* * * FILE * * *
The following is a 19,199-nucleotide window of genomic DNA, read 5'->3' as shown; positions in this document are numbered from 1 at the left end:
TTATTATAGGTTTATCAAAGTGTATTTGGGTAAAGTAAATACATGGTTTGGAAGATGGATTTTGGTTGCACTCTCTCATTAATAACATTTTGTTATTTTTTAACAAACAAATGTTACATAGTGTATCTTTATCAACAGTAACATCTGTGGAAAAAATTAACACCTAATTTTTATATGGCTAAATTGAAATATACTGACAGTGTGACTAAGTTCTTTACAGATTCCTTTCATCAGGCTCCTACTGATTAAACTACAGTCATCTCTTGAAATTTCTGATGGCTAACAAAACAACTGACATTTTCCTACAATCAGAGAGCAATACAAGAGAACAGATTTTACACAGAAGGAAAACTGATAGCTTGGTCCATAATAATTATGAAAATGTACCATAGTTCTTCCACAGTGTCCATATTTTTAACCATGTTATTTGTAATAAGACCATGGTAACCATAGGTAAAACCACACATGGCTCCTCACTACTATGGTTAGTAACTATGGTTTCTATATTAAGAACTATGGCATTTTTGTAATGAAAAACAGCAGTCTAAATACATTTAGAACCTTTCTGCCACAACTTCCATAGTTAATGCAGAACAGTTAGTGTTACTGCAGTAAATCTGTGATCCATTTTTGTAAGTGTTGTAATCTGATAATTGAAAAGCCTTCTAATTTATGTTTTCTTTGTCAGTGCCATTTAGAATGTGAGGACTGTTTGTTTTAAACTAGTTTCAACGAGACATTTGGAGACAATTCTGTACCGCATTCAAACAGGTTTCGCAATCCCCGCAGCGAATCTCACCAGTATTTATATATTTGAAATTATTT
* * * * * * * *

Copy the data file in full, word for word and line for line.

The following is a 19,199-nucleotide window of genomic DNA, read 5'->3' as shown; positions in this document are numbered from 1 at the left end:
TTATTATAGGTTTATCAAAGTGTATTTGGGTAAAGTAAATACATGGTTTGGAAGATGGATTTTGGTTGCACTCTCTCATTAATAACATTTTGTTATTTTTTAACAAACAAATGTTACATAGTGTATCTTTATCAACAGTAACATCTGTGGAAAAAATTAACACCTAATTTTTATATGGCTAAATTGAAATATACTGACAGTGTGACTAAGTTCTTTACAGATTCCTTTCATCAGGCTCCTACTGATTAAACTACAGTCATCTCTTGAAATTTCTGATGGCTAACAAAACAACTGACATTTTCCTACAATCAGAGAGCAATACAAGAGAACAGATTTTACACAGAAGGAAAACTGATAGCTTGGTCCATAATAATTATGAAAATGTACCATAGTTCTTCCACAGTGTCCATATTTTTAACCATGTTATTTGTAATAAGACCATGGTAACCATAGGTAAAACCACACATGGCTCCTCACTACTATGGTTAGTAACTATGGTTTCTATATTAAGAACTATGGCATTTTTGTAATGAAAAACAGCAGTCTAAATACATTTAGAACCTTTCTGCCACAACTTCCATAGTTAATGCAGAACAGTTAGTGTTACTGCAGTAAATCTGTGATCCATTTTTGTAAGTGTTGTAATCTGATAATTGAAAAGCCTTCTAATTTATGTTTTCTTTGTCAGTGCCATTTAGAATGTGAGGACTGTTTGTTTTAAACTAGTTTCAACGAGACATTTGGAGACAATTCTGTACCGCATTCAAACAGGTTTCGCAATCCCCGCAGCGAATCTCACCAGTATTTATATATTTGAAATTATTT